TEBBUTT: ELITE 8 FOR 2 CANADIANS
It has never happened before – a Canadian male and female together in the quarter-finals of a Grand Slam tournament.
The last time there was even one Canadian in the final eight was a quarter of a century ago when Helen Kelesi reached the quarter-finals at Roland Garros in 1989, of course except for Eugenie Bouchard in Australia in January.”
There’s no question the profile of Canadian players is on the rise internationally and Eugenie Bouchard (game face on above) and Milos Raonic made a huge statement Sunday at the French Open with round-of-16 wins without losing a set. In fact, none of the sets in Bouchard’s 6-1, 6-2 dusting of Angelique Kerber or Raonic’s 6-3, 6-3, 6-3 out-classing of Marcel Granollers were even truly competitive.
Bouchard hit a forehand winner on the first point of her match, and a backhand winner on the second, pouring it on from there on a day when she had a excellent winners/unforced errors ratio of 30/11.
Kerber would later say, “I did not play my best tennis today,” which was an understatement. But Bouchard was so hyper-aggressive that there was no chance for the German to stay close unless she brought her A-game.
As for Raonic, he just stayed on the same track he has been on since an impressive 6-7(5), 7-6(4), 6-3 loss to Novak Djokovic in the semi-finals in Rome two weeks ago.
He basically manhandled Granollers from the baseline and afterward Canadian Davis Cup captain Martin Laurendeau said he was not surprised.
“The match was really won two days ago,” Laurendeau said. “I knew he’d win this match but the (4-6, 6-3, 2-6, 6-2, 7-5 third-round) win over Gilles Simon was really the big one. Maybe a key one – one day down the road we may look back at that match being a key in his development.”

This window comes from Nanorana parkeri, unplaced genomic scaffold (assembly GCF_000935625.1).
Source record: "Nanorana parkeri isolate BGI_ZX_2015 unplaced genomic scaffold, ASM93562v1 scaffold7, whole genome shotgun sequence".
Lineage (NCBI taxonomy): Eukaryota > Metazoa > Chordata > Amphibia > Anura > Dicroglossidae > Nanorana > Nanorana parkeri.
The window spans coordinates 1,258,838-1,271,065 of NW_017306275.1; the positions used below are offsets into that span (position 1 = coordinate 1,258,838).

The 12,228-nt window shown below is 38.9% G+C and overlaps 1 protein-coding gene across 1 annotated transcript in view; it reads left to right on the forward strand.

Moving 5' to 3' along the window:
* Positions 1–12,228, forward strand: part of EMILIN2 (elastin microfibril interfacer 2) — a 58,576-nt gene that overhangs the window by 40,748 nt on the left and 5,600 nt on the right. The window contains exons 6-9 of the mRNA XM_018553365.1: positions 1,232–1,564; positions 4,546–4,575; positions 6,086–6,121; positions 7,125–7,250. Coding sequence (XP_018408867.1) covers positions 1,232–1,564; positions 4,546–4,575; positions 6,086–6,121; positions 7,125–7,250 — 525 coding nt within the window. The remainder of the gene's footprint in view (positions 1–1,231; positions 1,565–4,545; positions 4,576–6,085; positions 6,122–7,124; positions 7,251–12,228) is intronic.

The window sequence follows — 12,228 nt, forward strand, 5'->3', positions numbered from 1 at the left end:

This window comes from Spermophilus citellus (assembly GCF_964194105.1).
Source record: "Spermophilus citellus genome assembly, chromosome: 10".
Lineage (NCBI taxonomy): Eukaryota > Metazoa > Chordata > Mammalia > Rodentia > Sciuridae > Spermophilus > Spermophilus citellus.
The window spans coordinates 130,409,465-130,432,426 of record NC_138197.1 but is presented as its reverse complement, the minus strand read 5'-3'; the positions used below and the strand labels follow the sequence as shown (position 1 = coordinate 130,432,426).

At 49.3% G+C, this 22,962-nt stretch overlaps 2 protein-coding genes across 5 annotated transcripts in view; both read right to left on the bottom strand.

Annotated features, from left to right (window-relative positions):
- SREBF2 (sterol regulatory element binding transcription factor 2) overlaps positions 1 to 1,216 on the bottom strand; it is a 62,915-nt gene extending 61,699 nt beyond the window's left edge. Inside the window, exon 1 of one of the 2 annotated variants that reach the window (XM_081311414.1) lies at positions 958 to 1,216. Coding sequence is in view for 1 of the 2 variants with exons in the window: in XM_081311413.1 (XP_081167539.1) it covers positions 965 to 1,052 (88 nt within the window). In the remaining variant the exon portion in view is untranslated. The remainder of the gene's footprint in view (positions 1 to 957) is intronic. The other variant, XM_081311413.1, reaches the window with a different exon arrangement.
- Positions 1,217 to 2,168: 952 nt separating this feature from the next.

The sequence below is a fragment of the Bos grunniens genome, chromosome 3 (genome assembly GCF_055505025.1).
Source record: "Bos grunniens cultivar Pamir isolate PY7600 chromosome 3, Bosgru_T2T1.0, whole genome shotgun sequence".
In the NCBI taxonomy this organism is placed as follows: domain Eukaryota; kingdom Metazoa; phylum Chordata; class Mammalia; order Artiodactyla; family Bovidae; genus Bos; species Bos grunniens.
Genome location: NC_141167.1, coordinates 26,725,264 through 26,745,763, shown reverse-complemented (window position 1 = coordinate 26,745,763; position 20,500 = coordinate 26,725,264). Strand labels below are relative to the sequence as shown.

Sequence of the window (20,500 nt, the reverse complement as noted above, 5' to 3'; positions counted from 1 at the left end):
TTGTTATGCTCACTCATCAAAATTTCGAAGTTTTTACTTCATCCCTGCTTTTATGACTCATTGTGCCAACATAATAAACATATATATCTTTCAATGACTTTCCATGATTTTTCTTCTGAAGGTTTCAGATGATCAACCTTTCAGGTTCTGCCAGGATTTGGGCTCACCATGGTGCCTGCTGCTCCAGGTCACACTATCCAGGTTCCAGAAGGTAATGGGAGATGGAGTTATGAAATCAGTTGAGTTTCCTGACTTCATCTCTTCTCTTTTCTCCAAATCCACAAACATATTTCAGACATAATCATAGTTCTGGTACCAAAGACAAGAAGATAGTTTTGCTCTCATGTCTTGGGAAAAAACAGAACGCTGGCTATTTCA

Raonic only faced two break points in the one hour and 53-minute encounter – and they occurred in the second set back-to-back with the score 15-40 and Granollers already trailing 3-2. On the first, Raonic cracked a 221 km/hr ace, on the second he went to the net and feathered a nifty drop-volley winner.
With it overcast and sombre and the late-arriving Court Philippe Chatrier largely ‘not arrived’ yet for 11 a.m. start, Bouchard was more épeditif (French for expeditious) out of the blocks than Raonic – leading 5-0 after just 16 minutes.
In her two previous matches – with Julia Goerges and Johanna Larsson – Bouchard was anything but sharp at the outset, even losing the first set to Goerges.
On Sunday, she never let up, mercilessly attacking Kerber’s second serve and choreographing rallies so beautifully that several times the German could not even move for the ball as it flashed past her. Bouchard wound up winning 58 points to just 38 for Kerber – a lopsided margin for a match between a No. 8 seed (Kerber) and a No. 18 (Bouchard).
“Today, with my goal of taking the ball early,” Bouchard said about her attack mindset, “that worked really well, really going for my shots.”
She would not concede anything about starting so effectively because she might have had more respect for the No. 9-ranked Kerber after floundering early against opponents ranked No. 107 (Goerges) and No. 99 (Larsson) in the previous two rounds.
“We are in a Grand Slam, we’re playing the best players in the world,” she insisted. “For me, every opponent is worthy of respect. I had a clear game-plan in my head today. I was fully focused. I know I can play at this level. I’ve been improving my game since the beginning of the year. Since Australia (semi-final at Melbourne Park), I’m at a different level from there. I’ve been feeling that way in practice and in matches recently.”